One thing to consider is that many host locations and campgrounds don’t or even can’t allow you to use generators for various reasons. In many cases, even when generators are allowed, there are strict usage guidelines.
Portable Battery Packs and Power Stations
This is a simpler, quieter alternative to generators. Portable battery packs or “bricks” are significantly smaller, intended to charge small devices like phones. Portable power stations, like those offered by the popular Jackery brand, are a bit larger and can handle powering laptops and larger electronics. In both cases, some even have solar panels integrated for no-fuss recharging anywhere.
It’s easy to manage power consumption with advance planning. Here are our top tips for reducing consumption and conserving power.
- If you know you’ll be boondocking or otherwise have limited power available, use your vehicle’s power to charge devices as you drive.
- Avoid streaming video unless you have a solid wi-fi connection, like at a cafe or library. Not only does streaming require lots of power, it also blows through data. This goes for Zoom calls and uploading or downloading video, as well. Think of streaming like your RV’s air-conditioner, but worse — power and data-hungry.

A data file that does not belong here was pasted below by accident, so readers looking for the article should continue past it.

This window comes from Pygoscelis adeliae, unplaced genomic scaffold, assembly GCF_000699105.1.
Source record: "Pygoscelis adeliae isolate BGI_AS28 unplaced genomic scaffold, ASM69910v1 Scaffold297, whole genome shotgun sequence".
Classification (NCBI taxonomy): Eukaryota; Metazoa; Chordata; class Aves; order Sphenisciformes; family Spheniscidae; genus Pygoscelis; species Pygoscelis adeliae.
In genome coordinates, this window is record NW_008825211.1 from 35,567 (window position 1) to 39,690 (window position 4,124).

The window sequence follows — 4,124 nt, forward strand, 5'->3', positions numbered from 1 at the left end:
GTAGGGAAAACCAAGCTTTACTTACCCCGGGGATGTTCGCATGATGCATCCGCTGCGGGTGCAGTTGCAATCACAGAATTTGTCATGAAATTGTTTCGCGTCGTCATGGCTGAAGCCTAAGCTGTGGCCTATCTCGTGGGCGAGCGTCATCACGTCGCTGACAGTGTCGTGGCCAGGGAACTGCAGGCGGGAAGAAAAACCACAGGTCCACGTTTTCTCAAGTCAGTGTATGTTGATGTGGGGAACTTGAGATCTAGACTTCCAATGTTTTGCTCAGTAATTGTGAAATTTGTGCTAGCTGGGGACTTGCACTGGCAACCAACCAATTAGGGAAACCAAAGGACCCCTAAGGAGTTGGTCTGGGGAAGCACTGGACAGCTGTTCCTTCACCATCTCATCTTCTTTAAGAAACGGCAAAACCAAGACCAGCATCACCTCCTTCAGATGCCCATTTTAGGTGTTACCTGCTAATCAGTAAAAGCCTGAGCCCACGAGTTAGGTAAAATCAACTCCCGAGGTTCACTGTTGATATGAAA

- Speaking of Zoom, if you have a call or meeting when you don’t have wi-fi, use it without video if possible.
- Avoid charging several devices simultaneously. This uses substantially more power and draws it down faster.
- Switch to battery-operated and rechargeable electrical products when possible. For example, simple puck-style LED lights can help save money over your rig’s standard lights. There are many ultra-affordable options, including magnetic options, some that charge via USB, and these lights, which have motion sensors!
Finding the “right” boondocking technology setup can feel daunting. Keep in mind, though, that what’s perfect for you may not work for someone else, and vice-versa. There are so many types of rigs, not to mention RVers, and everyone does things a bit differently. One of the best ways to learn what works for you is simply talking to others. Join a forum and connect with folks who have a similar rig or lifestyle. Also, strike up conversation when you see other RVers in the wild!
We hope you found these tips on boondocking technology helpful! Be sure to register for Boondocking 101 to watch Ari’s original video (along with many others, covering all sorts of boondocking tips!).